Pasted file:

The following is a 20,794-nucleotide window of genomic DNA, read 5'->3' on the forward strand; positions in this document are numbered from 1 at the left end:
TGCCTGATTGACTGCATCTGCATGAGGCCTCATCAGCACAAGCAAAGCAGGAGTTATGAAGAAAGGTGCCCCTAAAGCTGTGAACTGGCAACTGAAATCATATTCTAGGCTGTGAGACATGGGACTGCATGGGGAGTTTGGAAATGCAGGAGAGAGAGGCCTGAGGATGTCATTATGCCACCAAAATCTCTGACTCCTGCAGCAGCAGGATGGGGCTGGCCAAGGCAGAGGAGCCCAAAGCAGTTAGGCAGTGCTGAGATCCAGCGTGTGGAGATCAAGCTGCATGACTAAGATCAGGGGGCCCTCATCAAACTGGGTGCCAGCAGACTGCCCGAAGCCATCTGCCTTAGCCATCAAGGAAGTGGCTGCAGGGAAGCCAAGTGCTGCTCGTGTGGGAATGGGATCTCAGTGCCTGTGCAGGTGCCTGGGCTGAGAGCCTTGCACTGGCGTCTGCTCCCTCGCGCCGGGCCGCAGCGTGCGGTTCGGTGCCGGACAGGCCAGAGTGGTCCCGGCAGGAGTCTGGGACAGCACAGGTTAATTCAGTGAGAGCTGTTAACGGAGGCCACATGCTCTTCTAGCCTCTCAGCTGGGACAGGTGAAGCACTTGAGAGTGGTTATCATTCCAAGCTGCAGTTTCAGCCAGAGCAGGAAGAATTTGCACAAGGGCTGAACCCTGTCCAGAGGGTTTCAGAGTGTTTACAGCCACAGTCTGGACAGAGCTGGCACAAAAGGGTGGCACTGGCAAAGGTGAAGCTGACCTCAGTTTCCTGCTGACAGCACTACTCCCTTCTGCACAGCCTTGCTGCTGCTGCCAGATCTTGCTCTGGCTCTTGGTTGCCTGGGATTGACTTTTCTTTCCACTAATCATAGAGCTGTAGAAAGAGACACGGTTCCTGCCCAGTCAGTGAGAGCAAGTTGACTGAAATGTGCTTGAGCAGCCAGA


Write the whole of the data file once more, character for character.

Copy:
The following is a 20,794-nucleotide window of genomic DNA, read 5'->3' on the forward strand; positions in this document are numbered from 1 at the left end:
TGCCTGATTGACTGCATCTGCATGAGGCCTCATCAGCACAAGCAAAGCAGGAGTTATGAAGAAAGGTGCCCCTAAAGCTGTGAACTGGCAACTGAAATCATATTCTAGGCTGTGAGACATGGGACTGCATGGGGAGTTTGGAAATGCAGGAGAGAGAGGCCTGAGGATGTCATTATGCCACCAAAATCTCTGACTCCTGCAGCAGCAGGATGGGGCTGGCCAAGGCAGAGGAGCCCAAAGCAGTTAGGCAGTGCTGAGATCCAGCGTGTGGAGATCAAGCTGCATGACTAAGATCAGGGGGCCCTCATCAAACTGGGTGCCAGCAGACTGCCCGAAGCCATCTGCCTTAGCCATCAAGGAAGTGGCTGCAGGGAAGCCAAGTGCTGCTCGTGTGGGAATGGGATCTCAGTGCCTGTGCAGGTGCCTGGGCTGAGAGCCTTGCACTGGCGTCTGCTCCCTCGCGCCGGGCCGCAGCGTGCGGTTCGGTGCCGGACAGGCCAGAGTGGTCCCGGCAGGAGTCTGGGACAGCACAGGTTAATTCAGTGAGAGCTGTTAACGGAGGCCACATGCTCTTCTAGCCTCTCAGCTGGGACAGGTGAAGCACTTGAGAGTGGTTATCATTCCAAGCTGCAGTTTCAGCCAGAGCAGGAAGAATTTGCACAAGGGCTGAACCCTGTCCAGAGGGTTTCAGAGTGTTTACAGCCACAGTCTGGACAGAGCTGGCACAAAAGGGTGGCACTGGCAAAGGTGAAGCTGACCTCAGTTTCCTGCTGACAGCACTACTCCCTTCTGCACAGCCTTGCTGCTGCTGCCAGATCTTGCTCTGGCTCTTGGTTGCCTGGGATTGACTTTTCTTTCCACTAATCATAGAGCTGTAGAAAGAGACACGGTTCCTGCCCAGTCAGTGAGAGCAAGTTGACTGAAATGTGCTTGAGCAGCCAGA